- Wisteria sinensis is a deciduous woody vine capable of growing to a height of 40 ft. (12.2 m). Stems can be up to 10 in. (25.4 cm) in diameter with smooth, gray-brown bark.
- Alternate, pinnately compound (7-13 leaflets) leaves are tapered at the tip with wavy edges. Leaflets are approximately 3 in. (7.6 cm) in length.
- Lavender, purple or white flowers are fragrant, very showy and abundant and occur in long, dangling clusters in the spring.
- Seeds are contained in flattened, hairy, 6 in. (15.2 cm) long, bean-like pods. Invasions often occur around previous plantings.
- Ecological Threat
- Wisteria sinensis can displace native vegetation and kill trees and shrubs by girdling them. The vine has the ability to change the structure of a forest by killing trees and altering the light availability to the forest floor. A native of China, it was first introduced into the United States in 1816 for ornamental purposes.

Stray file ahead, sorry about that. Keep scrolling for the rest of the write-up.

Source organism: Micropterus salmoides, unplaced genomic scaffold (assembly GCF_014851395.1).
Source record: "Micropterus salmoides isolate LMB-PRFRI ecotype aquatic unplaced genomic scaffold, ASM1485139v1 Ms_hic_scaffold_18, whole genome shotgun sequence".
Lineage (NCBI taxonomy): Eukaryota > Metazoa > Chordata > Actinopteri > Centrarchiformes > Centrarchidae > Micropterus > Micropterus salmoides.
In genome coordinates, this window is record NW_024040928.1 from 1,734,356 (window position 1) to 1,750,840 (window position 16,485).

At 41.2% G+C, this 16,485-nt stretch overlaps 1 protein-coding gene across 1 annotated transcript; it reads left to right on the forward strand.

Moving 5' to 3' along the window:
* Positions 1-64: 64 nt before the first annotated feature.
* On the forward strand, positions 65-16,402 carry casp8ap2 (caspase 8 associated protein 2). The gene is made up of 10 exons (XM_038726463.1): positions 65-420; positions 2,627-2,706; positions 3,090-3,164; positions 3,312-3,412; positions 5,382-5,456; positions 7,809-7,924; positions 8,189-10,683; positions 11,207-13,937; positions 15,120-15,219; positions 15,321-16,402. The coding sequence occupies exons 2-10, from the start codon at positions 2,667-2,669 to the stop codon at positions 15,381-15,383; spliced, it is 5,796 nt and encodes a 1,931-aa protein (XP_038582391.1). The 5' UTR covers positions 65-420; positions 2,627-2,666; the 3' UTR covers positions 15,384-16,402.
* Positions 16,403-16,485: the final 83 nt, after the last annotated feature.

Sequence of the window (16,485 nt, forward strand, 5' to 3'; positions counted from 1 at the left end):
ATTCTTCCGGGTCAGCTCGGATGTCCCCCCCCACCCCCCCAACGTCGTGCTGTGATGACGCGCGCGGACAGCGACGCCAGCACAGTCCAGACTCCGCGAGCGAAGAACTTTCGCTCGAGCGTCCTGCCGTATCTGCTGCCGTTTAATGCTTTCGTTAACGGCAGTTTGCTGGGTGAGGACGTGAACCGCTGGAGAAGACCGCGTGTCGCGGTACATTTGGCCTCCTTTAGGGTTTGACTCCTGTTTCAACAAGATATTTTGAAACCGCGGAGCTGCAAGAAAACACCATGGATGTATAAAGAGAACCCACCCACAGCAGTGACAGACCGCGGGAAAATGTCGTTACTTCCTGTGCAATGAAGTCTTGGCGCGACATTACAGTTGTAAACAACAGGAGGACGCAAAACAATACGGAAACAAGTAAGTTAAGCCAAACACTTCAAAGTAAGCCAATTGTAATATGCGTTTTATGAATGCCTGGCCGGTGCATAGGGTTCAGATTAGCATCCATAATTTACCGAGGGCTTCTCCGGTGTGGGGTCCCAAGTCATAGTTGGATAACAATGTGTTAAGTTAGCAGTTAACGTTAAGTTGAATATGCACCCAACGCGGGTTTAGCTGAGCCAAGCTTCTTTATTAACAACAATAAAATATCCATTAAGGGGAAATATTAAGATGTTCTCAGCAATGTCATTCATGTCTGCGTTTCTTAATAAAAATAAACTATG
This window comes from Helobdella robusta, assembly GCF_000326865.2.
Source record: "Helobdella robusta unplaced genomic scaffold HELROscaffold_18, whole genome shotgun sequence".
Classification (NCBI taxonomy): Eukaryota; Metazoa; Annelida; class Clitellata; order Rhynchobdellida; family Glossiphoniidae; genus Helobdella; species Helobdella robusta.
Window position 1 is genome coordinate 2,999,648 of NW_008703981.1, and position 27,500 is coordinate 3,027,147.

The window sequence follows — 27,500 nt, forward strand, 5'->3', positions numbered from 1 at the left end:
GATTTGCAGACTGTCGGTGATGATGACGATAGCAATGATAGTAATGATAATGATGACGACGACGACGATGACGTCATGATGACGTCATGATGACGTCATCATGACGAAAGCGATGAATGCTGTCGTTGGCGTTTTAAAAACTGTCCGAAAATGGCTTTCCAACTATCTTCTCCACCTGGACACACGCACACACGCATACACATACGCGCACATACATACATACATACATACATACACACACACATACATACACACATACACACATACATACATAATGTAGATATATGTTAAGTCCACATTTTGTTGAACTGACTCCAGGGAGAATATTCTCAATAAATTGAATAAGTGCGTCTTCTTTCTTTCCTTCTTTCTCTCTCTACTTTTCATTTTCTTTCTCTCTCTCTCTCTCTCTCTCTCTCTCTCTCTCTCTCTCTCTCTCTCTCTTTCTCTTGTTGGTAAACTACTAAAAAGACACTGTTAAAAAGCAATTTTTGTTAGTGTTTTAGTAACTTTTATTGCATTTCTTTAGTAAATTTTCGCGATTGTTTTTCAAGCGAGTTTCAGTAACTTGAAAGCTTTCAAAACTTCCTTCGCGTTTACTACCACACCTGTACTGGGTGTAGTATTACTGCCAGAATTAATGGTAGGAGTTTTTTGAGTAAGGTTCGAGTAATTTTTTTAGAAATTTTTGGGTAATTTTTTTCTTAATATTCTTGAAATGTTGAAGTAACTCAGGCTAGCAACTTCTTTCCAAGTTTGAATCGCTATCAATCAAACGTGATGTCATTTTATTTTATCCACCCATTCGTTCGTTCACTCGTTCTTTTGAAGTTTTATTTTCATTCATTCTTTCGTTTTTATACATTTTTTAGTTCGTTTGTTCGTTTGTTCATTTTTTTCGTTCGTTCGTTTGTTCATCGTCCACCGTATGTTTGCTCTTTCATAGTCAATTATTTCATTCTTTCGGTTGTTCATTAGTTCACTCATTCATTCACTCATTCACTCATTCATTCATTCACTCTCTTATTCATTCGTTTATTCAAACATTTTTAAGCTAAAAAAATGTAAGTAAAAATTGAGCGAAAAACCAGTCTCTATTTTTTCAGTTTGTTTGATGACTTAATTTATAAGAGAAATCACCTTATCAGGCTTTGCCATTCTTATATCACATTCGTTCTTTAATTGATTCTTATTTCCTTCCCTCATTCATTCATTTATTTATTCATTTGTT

Stone, Katharine R. 2009. Wisteria floribunda, W. sinensis, Fire Effects Information System, U.S. Department of Agriculture, Forest Service, Rocky Mountain Research Station, Fire Sciences Laboratory 
Global Invasive Species Database. 2011. Invasive Species Specialist Group (ISSG) of the IUCN Species Survival Commission 
Virginia Tech Department of Forest Resources and Environmental Conservation 
University of Florida, IFAS Extension, Center for Aquatic and Invasive Plants 
Invasive Plant Atlas of the MidSouth (IPAMS) 
Texas Invasive Plant and Pest Council 
Flora of China, www.eFloras.org 
North Carolina Forest Service 
USDA NRCS PLANTS 
USDA ARS GRIN 
Images from Bugwood.org